David Cole writes about Obama's track record with drone warfare for the New York Review of Books. While Obama is an antiwar president, his record shows a surprising affinity for drone strikes in his first term, though he has cooled off in his second. Cole writes about the various journalists holding the president accountable for this seemingly hypocritical stance on drones, defending and explaining Obama's position. Read Cole in partial below, or the full version via NYRB.
So what is Obama’s record? If it is to be a guide for future conduct, it is important to understand precisely what he has and has not asserted and done. And as Obama looks to the end of his tenure, the critical question is, what can and should he do now to mitigate the risks that a world armed with drones will become a place in which lethal force is a first rather than a last resort?
Some critics equate Obama’s drone record with the war crimes of his predecessor, George W. Bush. Glenn Greenwald, for example, charges in his afterword to The Assassination Complex that Obama’s drone policy “embodies the worst of what made the Bush-Cheney ‘war on terror’ approach so destructive.” Fordham Law School professor Karen Greenberg maintains, in the collection Drones and the Future of Armed Conflict, that Obama’s drone war “is but a refocused and incrementally more legally rationalized version of standards and assumptions that have persisted since the beginning of the War on Terror.”1
Greenwald summarizes Obama’s approach to drones as follows:
The centerpiece of his drone assassination program is that he, and he alone, has the power to target people, including American citizens, anywhere they are found in the world and order them executed on his unilateral command, based on his determination that the person to be killed is a terrorist.
If this were indeed Obama’s policy, the charges leveled by Greenwald and Greenberg and echoed by many other critics would be justified. But it is not accurate. First, Obama has not claimed the power to kill “terrorists,” but only those fighting on the other side in an armed conflict authorized by Congress against al-Qaeda and organizations allied with it. The power to kill the enemy in an armed conflict is as old as war itself.
Second, Obama has not asserted the power to use lethal force “anywhere…in the world,” but only in war zones—where drones are just another weapon—and, outside war zones, only where an enemy fighter poses an imminent threat that cannot otherwise be addressed, usually because the host country is incapable of capturing the fighter. When the host country is capable of arrest and prosecution, according to the administration, killing is not an option. Thus, under Obama, hundreds of persons suspected of engaging in or supporting terrorism have been arrested—in the US, the UK, and many other nations—and brought to trial for their alleged crimes. Obama has never claimed the authority to kill individuals who are outside a war zone and subject to capture.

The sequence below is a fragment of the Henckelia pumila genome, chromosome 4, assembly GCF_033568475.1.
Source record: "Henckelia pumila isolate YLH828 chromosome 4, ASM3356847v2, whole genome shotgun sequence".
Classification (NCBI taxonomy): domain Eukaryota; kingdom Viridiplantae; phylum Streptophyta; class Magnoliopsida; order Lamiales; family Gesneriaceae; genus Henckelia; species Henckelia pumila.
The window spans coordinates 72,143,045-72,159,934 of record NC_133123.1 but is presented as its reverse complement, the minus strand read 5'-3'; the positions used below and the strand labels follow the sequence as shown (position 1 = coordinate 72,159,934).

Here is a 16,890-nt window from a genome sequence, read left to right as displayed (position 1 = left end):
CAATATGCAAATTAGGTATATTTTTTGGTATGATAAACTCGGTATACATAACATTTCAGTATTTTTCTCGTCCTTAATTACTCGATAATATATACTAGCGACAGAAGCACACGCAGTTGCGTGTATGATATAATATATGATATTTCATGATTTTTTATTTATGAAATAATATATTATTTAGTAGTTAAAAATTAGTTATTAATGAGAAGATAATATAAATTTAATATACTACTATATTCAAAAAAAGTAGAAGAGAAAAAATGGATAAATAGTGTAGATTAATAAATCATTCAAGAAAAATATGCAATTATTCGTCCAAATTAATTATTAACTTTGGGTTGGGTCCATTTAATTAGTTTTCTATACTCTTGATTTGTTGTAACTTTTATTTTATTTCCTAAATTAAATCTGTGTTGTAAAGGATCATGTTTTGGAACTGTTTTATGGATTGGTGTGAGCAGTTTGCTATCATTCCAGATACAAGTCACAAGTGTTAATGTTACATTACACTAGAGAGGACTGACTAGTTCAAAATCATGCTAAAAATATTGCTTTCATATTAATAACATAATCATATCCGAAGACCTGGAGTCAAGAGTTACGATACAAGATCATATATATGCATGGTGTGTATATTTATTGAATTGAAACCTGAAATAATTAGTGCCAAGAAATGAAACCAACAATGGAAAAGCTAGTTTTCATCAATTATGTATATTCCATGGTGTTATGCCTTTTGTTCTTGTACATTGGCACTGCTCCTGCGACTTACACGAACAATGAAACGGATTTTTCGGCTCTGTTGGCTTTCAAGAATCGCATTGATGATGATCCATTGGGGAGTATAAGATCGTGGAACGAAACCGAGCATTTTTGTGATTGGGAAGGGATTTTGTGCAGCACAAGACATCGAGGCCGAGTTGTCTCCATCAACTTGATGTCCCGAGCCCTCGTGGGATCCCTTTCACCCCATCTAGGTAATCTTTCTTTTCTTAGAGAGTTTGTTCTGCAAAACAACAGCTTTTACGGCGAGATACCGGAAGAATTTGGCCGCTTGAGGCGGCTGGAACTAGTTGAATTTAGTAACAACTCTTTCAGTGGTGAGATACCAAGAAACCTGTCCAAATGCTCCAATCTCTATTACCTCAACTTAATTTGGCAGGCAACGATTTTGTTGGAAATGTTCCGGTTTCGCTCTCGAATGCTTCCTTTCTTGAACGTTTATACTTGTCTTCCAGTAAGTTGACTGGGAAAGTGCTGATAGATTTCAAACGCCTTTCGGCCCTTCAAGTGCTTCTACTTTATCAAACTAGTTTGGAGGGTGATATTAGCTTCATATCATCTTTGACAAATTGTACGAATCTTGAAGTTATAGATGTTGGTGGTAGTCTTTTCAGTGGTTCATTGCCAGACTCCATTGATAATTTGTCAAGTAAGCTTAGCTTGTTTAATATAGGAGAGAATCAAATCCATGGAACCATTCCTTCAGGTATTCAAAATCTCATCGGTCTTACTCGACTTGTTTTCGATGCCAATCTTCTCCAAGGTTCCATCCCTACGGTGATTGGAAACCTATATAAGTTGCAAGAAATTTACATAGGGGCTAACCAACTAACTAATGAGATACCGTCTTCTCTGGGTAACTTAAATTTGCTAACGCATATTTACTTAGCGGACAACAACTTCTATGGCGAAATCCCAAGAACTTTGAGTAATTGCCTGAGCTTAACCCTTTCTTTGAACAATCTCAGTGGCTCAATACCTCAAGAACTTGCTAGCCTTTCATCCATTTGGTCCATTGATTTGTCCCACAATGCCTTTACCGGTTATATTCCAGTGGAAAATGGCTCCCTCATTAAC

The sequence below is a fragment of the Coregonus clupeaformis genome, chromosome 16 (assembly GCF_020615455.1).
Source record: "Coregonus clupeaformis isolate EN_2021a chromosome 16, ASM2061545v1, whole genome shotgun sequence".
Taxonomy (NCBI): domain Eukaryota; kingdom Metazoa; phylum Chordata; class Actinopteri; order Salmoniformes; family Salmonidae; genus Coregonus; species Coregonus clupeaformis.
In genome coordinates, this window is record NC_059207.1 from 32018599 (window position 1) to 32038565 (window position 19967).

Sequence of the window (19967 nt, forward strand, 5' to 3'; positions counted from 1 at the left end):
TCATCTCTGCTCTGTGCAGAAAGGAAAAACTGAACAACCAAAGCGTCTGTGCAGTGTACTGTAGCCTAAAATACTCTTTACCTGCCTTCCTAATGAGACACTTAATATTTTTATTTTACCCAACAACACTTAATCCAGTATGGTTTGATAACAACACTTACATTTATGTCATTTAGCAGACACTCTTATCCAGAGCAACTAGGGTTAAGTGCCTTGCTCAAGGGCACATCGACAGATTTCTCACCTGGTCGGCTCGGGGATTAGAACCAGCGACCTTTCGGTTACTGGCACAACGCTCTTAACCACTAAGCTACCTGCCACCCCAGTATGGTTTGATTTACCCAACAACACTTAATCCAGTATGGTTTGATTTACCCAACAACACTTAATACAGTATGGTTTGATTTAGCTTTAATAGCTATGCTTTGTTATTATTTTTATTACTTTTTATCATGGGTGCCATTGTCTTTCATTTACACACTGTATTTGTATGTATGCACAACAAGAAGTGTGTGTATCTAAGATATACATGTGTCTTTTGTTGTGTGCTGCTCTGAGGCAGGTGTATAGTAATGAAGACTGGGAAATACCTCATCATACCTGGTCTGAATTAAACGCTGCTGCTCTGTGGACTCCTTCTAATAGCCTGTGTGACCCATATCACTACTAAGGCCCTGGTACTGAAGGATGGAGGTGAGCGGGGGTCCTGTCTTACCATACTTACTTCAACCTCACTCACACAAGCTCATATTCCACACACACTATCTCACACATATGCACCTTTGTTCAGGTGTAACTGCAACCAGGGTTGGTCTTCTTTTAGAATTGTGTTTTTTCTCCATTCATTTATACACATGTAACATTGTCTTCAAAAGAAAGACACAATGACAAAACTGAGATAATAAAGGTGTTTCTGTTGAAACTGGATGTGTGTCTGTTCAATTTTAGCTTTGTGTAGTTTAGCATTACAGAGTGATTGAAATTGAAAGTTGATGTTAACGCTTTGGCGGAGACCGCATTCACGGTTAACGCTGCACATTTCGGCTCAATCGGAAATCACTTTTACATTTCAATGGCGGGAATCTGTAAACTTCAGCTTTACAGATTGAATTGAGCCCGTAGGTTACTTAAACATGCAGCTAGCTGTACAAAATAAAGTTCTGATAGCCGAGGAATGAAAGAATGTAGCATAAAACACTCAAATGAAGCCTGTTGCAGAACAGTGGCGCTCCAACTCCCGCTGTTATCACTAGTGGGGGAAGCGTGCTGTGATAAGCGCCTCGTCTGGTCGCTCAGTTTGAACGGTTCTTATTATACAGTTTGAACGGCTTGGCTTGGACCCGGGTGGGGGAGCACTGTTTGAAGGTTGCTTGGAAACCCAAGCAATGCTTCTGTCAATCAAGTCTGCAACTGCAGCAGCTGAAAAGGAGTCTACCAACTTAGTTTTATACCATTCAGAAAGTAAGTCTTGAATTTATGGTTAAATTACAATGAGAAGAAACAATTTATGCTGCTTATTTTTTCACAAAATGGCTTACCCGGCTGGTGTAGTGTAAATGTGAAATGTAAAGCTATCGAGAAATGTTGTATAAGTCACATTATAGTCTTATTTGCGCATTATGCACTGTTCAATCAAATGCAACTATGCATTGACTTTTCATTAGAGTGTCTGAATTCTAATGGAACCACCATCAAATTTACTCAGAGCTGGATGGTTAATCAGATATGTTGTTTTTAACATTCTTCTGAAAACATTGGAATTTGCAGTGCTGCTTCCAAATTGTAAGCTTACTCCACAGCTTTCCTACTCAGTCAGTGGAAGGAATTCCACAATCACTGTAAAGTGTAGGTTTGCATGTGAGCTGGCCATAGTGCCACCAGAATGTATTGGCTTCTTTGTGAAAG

Third, multiple sources, including Greenwald’s own website The Intercept, have reported that Obama hardly chooses targets on his own, but has set up an elaborate process that involves the review and input of many high-level military and government officials before any targeted killing is approved. Obama has insisted on taking ultimate responsibility, as he should, but it is hardly “he, and he alone,” who makes the decision.
It is also important to note that Obama’s policy and practice of using drones have evolved significantly over the course of his presidency. His initial years in office were marked by an aggressive expansion of the drone program. In Pakistan, for example, according to the New America Foundation, President Bush oversaw forty-eight drone strikes, killing between 377 and 558 people, whereas President Obama has overseen 355 strikes, killing between 1,907 and 3,067 people. But the number of drone strikes in Pakistan under Obama peaked at 122 in 2010, and has dropped every year since then. There were only ten strikes in Pakistan in 2015, and thus far only three in 2016. The number of strikes has also dropped in Yemen, from a high of forty-seven in 2012 to twenty-four in 2015 and nine thus far this year. In short, President Obama has shown significantly less proclivity to rely on drones in his second term than in his first.